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Heterotrimeric G-protein activation by a G-protein-coupled receptor (GPCR) requires the propagation of structural signals from the receptor-interacting surfaces to the guanine nucleotide-binding pocket. To probe conformational changes in the G-protein alpha-subunit (G(alpha)) associated with activated GPCR (R*) interactions and guanine nucleotide exchange,(More)
Heterotrimeric G-protein activation by an agonist-stimulated G-protein coupled receptor (R*) requires the propagation of structural signals from the receptor interacting surfaces to the guanine nucleotide-binding pocket. Employing high-resolution NMR methods, we are probing heterotrimer-associated and rhodopsin-stimulated changes in an isotope-labeled(More)
Naturally occurring point mutations in the opsin gene cause the retinal diseases retinitis pigmentosa and congenital night blindness. Although these diseases involve similar mutations in very close locations in rhodopsin, their progression is very different, with retinitis pigmentosa being severe and causing retinal degeneration. We report on the expression(More)
Detergent-solubilized bovine rhodopsin produces mixed detergent/lipid/protein micelles. The effect of dodecyl maltoside detergent on the thermal stability of dark-state rhodopsin, and upon formation of the different intermediates after rhodopsin photobleaching (metarhodopsin II and metarhodopsin III), and upon transducin activation has been studied. No(More)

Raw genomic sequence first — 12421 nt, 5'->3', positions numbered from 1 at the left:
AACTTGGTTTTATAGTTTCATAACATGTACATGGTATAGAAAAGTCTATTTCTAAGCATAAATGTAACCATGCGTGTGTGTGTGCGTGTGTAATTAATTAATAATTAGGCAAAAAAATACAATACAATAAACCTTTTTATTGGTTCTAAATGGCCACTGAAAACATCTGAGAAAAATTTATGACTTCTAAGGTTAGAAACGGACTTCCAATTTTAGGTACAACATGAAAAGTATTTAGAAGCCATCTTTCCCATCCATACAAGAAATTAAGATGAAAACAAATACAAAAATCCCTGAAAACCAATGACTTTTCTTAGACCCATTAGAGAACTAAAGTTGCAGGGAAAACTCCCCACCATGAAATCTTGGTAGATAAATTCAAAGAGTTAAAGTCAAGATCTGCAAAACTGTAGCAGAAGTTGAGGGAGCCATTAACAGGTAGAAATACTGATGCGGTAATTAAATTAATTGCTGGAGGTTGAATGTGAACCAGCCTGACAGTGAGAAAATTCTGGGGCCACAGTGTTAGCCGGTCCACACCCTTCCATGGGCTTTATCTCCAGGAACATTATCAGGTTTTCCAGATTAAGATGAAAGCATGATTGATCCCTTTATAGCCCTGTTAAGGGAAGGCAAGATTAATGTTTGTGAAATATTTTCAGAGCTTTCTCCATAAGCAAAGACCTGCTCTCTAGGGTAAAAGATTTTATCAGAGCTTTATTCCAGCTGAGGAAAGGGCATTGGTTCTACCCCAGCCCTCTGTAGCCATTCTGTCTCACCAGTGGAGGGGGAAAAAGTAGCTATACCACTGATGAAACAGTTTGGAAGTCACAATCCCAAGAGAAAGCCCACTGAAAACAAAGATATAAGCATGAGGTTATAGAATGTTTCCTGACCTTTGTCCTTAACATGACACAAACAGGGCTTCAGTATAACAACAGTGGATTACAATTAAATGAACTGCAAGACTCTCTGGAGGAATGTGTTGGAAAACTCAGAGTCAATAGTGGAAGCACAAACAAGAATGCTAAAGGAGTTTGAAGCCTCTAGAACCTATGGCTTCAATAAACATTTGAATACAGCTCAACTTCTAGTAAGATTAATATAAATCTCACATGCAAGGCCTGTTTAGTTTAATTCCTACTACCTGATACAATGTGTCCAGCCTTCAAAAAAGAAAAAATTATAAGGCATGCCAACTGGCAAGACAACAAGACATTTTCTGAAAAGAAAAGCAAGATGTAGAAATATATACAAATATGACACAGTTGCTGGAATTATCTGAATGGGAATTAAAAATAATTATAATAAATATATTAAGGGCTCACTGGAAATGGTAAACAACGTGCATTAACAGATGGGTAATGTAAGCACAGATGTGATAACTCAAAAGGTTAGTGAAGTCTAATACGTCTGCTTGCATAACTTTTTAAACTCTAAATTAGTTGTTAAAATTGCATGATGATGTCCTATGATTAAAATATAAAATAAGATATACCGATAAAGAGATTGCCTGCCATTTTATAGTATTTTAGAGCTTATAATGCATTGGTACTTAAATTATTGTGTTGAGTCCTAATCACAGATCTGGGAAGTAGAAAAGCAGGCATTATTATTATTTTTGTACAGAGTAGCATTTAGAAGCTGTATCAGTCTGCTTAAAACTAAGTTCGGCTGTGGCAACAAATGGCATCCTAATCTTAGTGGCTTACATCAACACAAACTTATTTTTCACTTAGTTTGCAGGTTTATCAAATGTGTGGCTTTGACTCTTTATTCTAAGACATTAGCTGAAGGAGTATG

G-protein-coupled receptors (GPCRs) are a widespread family of transmembrane receptors with different physiologically relevant functions. Alterations in the structure and function of these receptors at different levels (ligand binding, signaling and trafficking) may result in a number of pathological conditions which represent a major health problem.(More)
No single molecular mechanism accounts for the effect of mutations in rhodopsin associated with retinitis pigmentosa. Here we report on the specific effect of a Ca2+/recoverin upon phosphorylation of the autosomal dominant retinitis pigmentosa R135L rhodopsin mutant. This mutant shows specific features like impaired G-protein signaling but enhanced(More)
The present work reports on a structural analysis carried out through different computer simulations of a set of rhodopsin mutants with differential functional features in regard to the wild type. Most of these mutants, whose experimental features had previously been reported [Ramon et al. J Biol Chem 282, 14272-14282 (2007)], were designed to perturb a(More)
The retina of vertebrates contains two kinds of photoreceptor cells, rods and cones, which contain their specific visual pigments that are responsible for scotopic and photopic vision, respectively. In cone photoreceptor cells, there are three types of color pigments: blue, green and red, each with a distinctive absorption maximum. The goal of this(More)
5-Hydroxytryptamine 1A receptor and galanin receptor 1 belong to the G protein-coupled receptors superfamily, and they have been described to heterodimerize triggering an anomalous physiological state that would underlie depression. Zinc supplementation has been widely reported to improve treatment against major depressive disorder. Our work has focused on(More)
11-cis-retinal acts as an inverse agonist stabilizing the inactive conformation of visual pigments, and upon photoactivation, it isomerizes to all-trans-retinal, initiating signal transduction. We have analyzed opsin regeneration with retinal analogs for rhodopsin and red cone opsin. We find differential binding of the analogs to the receptors after(More)